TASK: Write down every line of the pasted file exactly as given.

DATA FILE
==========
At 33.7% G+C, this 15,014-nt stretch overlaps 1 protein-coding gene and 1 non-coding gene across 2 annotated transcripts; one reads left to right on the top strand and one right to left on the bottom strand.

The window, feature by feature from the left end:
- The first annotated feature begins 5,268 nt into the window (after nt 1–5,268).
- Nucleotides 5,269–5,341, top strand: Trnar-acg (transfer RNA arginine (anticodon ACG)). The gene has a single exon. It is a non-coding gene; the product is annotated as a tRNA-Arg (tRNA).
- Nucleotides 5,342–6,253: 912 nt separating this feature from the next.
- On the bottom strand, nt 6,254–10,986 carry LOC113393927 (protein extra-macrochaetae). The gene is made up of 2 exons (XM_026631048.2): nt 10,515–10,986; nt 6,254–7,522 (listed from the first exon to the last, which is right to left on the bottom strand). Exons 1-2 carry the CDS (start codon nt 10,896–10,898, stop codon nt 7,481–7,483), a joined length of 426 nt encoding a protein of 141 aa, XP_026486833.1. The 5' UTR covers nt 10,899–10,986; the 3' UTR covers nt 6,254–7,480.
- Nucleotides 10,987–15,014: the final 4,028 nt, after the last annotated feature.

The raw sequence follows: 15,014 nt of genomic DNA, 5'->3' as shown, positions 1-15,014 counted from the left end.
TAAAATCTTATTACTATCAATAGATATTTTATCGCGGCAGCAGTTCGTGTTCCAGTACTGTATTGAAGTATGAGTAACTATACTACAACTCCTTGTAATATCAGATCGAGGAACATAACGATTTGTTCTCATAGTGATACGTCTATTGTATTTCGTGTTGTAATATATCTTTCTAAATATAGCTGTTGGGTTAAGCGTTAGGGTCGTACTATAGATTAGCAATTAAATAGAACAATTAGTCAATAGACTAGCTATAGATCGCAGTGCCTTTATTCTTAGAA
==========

At 33.7% G+C, this 15,014-nt stretch overlaps 1 protein-coding gene and 1 non-coding gene across 2 annotated transcripts; one reads left to right on the top strand and one right to left on the bottom strand.

The window, feature by feature from the left end:
- The first annotated feature begins 5,268 nt into the window (after nt 1–5,268).
- Nucleotides 5,269–5,341, top strand: Trnar-acg (transfer RNA arginine (anticodon ACG)). The gene has a single exon. It is a non-coding gene; the product is annotated as a tRNA-Arg (tRNA).
- Nucleotides 5,342–6,253: 912 nt separating this feature from the next.
- On the bottom strand, nt 6,254–10,986 carry LOC113393927 (protein extra-macrochaetae). The gene is made up of 2 exons (XM_026631048.2): nt 10,515–10,986; nt 6,254–7,522 (listed from the first exon to the last, which is right to left on the bottom strand). Exons 1-2 carry the CDS (start codon nt 10,896–10,898, stop codon nt 7,481–7,483), a joined length of 426 nt encoding a protein of 141 aa, XP_026486833.1. The 5' UTR covers nt 10,899–10,986; the 3' UTR covers nt 6,254–7,480.
- Nucleotides 10,987–15,014: the final 4,028 nt, after the last annotated feature.

The raw sequence follows: 15,014 nt of genomic DNA, 5'->3' as shown, positions 1-15,014 counted from the left end.
TAAAATCTTATTACTATCAATAGATATTTTATCGCGGCAGCAGTTCGTGTTCCAGTACTGTATTGAAGTATGAGTAACTATACTACAACTCCTTGTAATATCAGATCGAGGAACATAACGATTTGTTCTCATAGTGATACGTCTATTGTATTTCGTGTTGTAATATATCTTTCTAAATATAGCTGTTGGGTTAAGCGTTAGGGTCGTACTATAGATTAGCAATTAAATAGAACAATTAGTCAATAGACTAGCTATAGATCGCAGTGCCTTTATTCTTAGAA